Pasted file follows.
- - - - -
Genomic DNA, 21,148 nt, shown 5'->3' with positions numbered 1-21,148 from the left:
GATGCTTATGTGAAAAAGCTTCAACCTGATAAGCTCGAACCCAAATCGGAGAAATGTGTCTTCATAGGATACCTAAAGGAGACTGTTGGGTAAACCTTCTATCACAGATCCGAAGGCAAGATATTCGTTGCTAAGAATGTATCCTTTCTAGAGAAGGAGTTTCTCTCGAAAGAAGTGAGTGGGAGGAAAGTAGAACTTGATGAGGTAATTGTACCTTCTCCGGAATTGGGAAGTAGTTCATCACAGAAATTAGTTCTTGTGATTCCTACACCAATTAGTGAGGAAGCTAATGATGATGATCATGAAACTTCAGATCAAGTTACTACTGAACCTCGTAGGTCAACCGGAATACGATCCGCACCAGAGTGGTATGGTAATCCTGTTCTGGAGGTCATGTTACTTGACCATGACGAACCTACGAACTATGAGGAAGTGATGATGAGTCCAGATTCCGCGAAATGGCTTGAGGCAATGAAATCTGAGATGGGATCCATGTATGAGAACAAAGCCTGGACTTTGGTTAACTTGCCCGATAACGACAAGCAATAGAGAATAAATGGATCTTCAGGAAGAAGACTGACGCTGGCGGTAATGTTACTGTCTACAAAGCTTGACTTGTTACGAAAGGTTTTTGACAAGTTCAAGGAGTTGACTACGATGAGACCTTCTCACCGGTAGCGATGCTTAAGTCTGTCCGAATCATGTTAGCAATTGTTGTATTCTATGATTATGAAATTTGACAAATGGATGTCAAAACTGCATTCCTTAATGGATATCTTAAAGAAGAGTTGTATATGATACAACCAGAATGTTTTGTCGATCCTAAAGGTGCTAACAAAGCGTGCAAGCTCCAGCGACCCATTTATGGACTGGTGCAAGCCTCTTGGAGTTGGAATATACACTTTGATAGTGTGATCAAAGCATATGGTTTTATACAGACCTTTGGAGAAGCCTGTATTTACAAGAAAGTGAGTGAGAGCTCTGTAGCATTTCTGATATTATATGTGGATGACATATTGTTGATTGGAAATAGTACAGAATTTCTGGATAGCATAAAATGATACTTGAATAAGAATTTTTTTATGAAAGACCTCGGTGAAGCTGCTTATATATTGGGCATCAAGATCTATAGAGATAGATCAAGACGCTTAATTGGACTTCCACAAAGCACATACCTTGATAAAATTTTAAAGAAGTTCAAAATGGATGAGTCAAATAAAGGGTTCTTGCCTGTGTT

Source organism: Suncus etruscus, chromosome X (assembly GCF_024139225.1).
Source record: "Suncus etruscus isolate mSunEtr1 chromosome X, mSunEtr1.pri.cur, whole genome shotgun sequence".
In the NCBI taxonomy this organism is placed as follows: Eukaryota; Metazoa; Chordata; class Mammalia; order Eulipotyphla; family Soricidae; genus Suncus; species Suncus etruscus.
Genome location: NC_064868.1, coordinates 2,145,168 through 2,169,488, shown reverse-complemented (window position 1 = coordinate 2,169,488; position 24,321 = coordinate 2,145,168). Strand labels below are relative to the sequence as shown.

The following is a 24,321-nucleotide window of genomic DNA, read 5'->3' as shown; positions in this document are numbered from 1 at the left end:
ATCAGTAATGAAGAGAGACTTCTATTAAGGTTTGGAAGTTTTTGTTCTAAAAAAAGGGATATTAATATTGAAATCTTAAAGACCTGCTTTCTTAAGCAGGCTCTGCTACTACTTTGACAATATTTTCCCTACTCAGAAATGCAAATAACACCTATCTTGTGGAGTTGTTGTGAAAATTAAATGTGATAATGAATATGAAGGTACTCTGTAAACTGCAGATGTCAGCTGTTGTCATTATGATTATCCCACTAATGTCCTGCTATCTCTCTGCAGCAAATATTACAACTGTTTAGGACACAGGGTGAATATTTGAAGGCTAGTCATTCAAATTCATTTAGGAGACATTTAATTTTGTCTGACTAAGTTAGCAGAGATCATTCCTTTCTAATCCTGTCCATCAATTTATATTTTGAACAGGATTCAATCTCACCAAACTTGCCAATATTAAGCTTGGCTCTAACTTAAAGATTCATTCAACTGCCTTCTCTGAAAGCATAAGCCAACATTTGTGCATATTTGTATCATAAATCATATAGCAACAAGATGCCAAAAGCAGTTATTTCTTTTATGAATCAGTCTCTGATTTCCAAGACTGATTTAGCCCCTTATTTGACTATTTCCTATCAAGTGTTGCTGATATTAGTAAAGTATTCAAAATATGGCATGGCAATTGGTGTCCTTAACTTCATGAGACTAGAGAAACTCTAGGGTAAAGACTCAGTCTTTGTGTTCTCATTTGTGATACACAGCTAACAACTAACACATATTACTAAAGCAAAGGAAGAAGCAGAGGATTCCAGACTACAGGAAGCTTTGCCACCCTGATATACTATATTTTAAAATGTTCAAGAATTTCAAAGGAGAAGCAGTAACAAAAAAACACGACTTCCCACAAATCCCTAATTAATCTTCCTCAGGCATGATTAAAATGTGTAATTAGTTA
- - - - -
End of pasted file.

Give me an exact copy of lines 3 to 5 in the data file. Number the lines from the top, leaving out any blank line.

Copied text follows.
Source organism: Suncus etruscus, chromosome X (assembly GCF_024139225.1).
Source record: "Suncus etruscus isolate mSunEtr1 chromosome X, mSunEtr1.pri.cur, whole genome shotgun sequence".
In the NCBI taxonomy this organism is placed as follows: Eukaryota; Metazoa; Chordata; class Mammalia; order Eulipotyphla; family Soricidae; genus Suncus; species Suncus etruscus.